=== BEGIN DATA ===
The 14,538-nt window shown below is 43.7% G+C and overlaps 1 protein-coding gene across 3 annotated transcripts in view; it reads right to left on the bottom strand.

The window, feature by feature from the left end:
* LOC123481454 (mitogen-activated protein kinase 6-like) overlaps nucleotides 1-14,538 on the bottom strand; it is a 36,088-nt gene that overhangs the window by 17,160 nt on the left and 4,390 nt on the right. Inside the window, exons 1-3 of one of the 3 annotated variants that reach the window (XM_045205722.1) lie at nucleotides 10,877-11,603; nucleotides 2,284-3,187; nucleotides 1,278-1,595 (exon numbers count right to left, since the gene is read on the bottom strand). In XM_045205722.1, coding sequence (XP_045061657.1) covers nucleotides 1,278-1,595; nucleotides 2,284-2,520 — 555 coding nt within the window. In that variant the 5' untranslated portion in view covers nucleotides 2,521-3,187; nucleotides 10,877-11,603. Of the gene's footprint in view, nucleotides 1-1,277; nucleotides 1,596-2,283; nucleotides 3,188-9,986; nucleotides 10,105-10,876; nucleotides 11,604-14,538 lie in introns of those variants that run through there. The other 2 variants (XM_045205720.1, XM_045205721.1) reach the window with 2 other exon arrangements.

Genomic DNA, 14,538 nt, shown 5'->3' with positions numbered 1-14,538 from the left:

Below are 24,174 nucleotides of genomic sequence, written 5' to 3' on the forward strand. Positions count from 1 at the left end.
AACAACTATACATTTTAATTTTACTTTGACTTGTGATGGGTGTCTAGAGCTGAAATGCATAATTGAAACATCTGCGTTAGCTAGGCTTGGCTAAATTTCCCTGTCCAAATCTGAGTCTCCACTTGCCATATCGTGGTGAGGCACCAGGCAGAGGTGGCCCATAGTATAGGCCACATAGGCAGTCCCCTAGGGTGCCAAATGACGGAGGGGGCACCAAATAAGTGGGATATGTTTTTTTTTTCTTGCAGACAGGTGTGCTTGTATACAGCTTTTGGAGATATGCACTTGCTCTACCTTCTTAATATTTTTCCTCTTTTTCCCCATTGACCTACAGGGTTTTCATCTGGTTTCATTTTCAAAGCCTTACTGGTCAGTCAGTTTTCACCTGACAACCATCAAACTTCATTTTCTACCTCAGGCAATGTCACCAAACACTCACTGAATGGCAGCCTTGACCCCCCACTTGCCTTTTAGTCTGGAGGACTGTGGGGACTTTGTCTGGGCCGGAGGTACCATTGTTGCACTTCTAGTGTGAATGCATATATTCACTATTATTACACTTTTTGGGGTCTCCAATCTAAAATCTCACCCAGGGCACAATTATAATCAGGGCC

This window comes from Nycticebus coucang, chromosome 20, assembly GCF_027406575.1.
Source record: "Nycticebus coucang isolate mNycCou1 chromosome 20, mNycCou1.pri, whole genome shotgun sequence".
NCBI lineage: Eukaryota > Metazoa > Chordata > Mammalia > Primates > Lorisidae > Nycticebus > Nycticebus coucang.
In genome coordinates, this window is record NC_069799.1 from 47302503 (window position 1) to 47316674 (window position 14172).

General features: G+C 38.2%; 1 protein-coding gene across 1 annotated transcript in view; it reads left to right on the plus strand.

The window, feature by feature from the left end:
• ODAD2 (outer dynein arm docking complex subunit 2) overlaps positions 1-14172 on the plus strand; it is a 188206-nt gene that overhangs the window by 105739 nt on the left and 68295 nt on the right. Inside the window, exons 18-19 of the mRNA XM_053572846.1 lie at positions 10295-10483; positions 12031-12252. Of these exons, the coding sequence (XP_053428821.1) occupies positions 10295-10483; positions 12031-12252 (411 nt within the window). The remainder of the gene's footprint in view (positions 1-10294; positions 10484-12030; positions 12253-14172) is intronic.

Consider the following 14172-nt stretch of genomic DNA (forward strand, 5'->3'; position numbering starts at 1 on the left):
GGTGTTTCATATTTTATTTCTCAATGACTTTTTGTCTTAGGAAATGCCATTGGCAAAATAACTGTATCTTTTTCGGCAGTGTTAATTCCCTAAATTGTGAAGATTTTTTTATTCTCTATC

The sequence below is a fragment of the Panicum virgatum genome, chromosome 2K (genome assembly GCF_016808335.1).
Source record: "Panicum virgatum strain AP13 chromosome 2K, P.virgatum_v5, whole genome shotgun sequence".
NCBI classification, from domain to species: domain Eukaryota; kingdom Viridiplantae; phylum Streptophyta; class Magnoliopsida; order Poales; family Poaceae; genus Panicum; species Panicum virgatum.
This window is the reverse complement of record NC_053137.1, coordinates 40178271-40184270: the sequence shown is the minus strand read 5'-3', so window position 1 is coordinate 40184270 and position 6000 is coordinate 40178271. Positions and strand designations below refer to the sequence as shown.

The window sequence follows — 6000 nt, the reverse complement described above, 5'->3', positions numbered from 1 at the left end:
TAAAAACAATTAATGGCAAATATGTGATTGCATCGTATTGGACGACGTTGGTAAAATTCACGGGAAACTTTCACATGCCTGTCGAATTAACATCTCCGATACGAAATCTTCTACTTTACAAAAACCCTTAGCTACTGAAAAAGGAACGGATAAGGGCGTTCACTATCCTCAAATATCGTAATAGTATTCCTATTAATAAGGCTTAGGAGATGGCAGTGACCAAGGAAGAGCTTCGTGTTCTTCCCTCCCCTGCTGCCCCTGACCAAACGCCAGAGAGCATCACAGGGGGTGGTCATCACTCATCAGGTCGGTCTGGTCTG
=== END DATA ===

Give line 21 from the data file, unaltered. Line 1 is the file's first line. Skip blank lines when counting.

TAAAAACAATTAATGGCAAATATGTGATTGCATCGTATTGGACGACGTTGGTAAAATTCACGGGAAACTTTCACATGCCTGTCGAATTAACATCTCCGATACGAAATCTTCTACTTTACAAAAACCCTTAGCTACTGAAAAAGGAACGGATAAGGGCGTTCACTATCCTCAAATATCGTAATAGTATTCCTATTAATAAGGCTTAGGAGATGGCAGTGACCAAGGAAGAGCTTCGTGTTCTTCCCTCCCCTGCTGCCCCTGACCAAACGCCAGAGAGCATCACAGGGGGTGGTCATCACTCATCAGGTCGGTCTGGTCTG